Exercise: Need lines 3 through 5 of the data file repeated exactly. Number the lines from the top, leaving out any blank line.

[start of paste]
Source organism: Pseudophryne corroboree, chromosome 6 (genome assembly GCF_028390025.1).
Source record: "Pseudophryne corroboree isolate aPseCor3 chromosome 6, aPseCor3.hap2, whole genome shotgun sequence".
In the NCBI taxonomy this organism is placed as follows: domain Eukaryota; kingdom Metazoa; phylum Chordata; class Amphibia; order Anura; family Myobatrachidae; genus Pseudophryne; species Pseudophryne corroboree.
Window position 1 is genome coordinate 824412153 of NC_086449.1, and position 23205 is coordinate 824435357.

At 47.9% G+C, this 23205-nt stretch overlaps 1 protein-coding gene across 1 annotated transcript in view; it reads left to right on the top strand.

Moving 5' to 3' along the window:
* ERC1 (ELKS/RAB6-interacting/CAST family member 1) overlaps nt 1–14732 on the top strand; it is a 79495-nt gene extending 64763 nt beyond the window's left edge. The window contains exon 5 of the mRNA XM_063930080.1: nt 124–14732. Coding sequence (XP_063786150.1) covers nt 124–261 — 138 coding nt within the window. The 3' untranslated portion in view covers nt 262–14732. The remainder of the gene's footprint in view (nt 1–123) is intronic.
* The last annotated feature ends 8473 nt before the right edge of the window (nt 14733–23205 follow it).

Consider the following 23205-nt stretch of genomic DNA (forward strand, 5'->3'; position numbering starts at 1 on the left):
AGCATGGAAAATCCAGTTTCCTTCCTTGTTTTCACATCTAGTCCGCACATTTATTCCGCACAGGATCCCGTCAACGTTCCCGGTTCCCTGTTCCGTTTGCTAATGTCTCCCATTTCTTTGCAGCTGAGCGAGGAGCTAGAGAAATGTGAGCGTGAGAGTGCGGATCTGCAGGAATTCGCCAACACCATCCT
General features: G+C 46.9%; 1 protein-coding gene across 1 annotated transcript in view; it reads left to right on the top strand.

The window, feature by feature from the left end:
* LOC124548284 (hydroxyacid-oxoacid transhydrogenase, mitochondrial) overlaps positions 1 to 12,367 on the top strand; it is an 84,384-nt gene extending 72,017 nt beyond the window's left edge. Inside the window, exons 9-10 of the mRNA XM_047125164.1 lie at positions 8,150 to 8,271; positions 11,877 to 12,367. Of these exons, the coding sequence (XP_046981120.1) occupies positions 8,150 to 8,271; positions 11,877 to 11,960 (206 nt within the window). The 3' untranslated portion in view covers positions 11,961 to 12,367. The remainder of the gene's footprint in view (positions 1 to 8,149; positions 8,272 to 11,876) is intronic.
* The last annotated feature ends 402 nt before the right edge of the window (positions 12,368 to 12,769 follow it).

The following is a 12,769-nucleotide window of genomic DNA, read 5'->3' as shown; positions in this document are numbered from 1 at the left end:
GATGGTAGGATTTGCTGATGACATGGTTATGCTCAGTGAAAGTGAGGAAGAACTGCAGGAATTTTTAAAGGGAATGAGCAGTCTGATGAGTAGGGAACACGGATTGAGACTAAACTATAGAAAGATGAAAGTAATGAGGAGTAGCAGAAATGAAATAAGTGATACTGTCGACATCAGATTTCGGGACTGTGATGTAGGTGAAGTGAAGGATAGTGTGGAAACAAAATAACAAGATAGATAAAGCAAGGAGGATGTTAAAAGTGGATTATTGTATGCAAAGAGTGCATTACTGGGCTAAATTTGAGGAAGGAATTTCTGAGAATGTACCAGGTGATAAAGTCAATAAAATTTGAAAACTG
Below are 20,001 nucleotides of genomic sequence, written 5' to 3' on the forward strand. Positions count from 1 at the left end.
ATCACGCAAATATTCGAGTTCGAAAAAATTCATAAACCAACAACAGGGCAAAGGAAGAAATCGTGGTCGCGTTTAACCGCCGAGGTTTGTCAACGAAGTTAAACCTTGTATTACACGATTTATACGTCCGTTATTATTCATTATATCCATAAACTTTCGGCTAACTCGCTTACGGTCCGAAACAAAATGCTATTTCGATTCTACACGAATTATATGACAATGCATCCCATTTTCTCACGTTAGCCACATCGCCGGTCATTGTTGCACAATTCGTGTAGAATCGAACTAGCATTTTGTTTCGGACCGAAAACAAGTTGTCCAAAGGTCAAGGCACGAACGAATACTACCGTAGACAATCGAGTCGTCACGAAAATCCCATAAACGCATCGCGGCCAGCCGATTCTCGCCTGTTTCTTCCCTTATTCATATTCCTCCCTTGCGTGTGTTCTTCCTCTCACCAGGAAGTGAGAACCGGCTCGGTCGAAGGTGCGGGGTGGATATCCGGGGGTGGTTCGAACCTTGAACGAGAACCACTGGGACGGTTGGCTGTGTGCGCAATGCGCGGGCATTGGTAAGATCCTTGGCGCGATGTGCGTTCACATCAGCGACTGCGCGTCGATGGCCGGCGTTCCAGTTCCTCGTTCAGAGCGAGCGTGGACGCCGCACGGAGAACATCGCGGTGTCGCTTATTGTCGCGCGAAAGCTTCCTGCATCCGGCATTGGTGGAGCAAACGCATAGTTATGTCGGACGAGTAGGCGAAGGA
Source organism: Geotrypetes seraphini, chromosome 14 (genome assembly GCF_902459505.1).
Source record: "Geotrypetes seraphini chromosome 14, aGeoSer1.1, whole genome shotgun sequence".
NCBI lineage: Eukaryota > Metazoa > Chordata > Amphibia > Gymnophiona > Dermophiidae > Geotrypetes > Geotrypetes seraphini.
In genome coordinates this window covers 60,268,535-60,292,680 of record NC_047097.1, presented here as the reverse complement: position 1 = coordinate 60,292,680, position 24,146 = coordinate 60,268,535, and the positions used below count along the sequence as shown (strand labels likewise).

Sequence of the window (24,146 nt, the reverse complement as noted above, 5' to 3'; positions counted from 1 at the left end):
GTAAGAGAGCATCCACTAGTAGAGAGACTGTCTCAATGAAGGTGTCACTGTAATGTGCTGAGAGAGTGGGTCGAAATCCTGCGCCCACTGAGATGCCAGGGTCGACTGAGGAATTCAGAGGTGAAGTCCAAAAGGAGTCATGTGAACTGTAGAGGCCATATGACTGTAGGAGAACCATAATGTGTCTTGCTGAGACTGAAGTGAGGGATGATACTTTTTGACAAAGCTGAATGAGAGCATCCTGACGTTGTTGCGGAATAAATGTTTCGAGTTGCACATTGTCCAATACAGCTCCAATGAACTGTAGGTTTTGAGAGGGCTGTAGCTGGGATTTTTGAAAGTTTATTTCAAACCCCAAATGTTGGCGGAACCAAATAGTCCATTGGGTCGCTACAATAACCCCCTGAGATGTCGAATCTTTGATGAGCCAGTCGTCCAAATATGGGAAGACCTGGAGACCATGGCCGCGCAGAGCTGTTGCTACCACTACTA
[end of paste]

In the NCBI taxonomy this organism is placed as follows: domain Eukaryota; kingdom Metazoa; phylum Chordata; class Amphibia; order Anura; family Myobatrachidae; genus Pseudophryne; species Pseudophryne corroboree.
Window position 1 is genome coordinate 824412153 of NC_086449.1, and position 23205 is coordinate 824435357.

At 47.9% G+C, this 23205-nt stretch overlaps 1 protein-coding gene across 1 annotated transcript in view; it reads left to right on the top strand.